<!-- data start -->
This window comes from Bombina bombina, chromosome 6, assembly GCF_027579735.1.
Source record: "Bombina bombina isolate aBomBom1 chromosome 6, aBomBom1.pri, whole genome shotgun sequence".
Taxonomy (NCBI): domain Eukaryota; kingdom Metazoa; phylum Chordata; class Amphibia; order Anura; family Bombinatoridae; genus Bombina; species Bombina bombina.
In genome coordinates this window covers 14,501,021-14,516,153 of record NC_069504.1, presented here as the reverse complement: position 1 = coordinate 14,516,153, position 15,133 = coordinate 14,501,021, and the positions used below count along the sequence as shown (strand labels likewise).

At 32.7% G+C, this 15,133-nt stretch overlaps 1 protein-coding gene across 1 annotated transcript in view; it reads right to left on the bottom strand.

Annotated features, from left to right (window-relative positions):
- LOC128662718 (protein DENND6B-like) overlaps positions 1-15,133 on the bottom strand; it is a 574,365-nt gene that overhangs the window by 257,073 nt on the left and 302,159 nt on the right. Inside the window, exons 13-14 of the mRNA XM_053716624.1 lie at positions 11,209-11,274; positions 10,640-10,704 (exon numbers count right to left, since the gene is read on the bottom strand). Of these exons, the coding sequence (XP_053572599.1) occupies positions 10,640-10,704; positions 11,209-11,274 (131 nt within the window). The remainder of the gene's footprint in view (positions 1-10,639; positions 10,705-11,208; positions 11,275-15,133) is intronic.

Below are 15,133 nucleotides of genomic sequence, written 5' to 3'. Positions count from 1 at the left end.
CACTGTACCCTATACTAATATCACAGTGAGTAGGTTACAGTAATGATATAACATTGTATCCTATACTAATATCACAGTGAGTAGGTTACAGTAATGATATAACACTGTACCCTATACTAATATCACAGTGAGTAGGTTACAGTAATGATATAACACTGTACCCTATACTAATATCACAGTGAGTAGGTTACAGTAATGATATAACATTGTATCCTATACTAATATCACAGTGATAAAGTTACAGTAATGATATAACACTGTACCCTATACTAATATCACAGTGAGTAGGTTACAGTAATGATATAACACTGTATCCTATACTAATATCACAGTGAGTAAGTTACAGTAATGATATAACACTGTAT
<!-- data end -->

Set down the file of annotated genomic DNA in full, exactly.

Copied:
This window comes from Bombina bombina, chromosome 6, assembly GCF_027579735.1.
Source record: "Bombina bombina isolate aBomBom1 chromosome 6, aBomBom1.pri, whole genome shotgun sequence".
Taxonomy (NCBI): domain Eukaryota; kingdom Metazoa; phylum Chordata; class Amphibia; order Anura; family Bombinatoridae; genus Bombina; species Bombina bombina.
In genome coordinates this window covers 14,501,021-14,516,153 of record NC_069504.1, presented here as the reverse complement: position 1 = coordinate 14,516,153, position 15,133 = coordinate 14,501,021, and the positions used below count along the sequence as shown (strand labels likewise).

At 32.7% G+C, this 15,133-nt stretch overlaps 1 protein-coding gene across 1 annotated transcript in view; it reads right to left on the bottom strand.

Annotated features, from left to right (window-relative positions):
- LOC128662718 (protein DENND6B-like) overlaps positions 1-15,133 on the bottom strand; it is a 574,365-nt gene that overhangs the window by 257,073 nt on the left and 302,159 nt on the right. Inside the window, exons 13-14 of the mRNA XM_053716624.1 lie at positions 11,209-11,274; positions 10,640-10,704 (exon numbers count right to left, since the gene is read on the bottom strand). Of these exons, the coding sequence (XP_053572599.1) occupies positions 10,640-10,704; positions 11,209-11,274 (131 nt within the window). The remainder of the gene's footprint in view (positions 1-10,639; positions 10,705-11,208; positions 11,275-15,133) is intronic.

Below are 15,133 nucleotides of genomic sequence, written 5' to 3'. Positions count from 1 at the left end.
CACTGTACCCTATACTAATATCACAGTGAGTAGGTTACAGTAATGATATAACATTGTATCCTATACTAATATCACAGTGAGTAGGTTACAGTAATGATATAACACTGTACCCTATACTAATATCACAGTGAGTAGGTTACAGTAATGATATAACACTGTACCCTATACTAATATCACAGTGAGTAGGTTACAGTAATGATATAACATTGTATCCTATACTAATATCACAGTGATAAAGTTACAGTAATGATATAACACTGTACCCTATACTAATATCACAGTGAGTAGGTTACAGTAATGATATAACACTGTATCCTATACTAATATCACAGTGAGTAAGTTACAGTAATGATATAACACTGTAT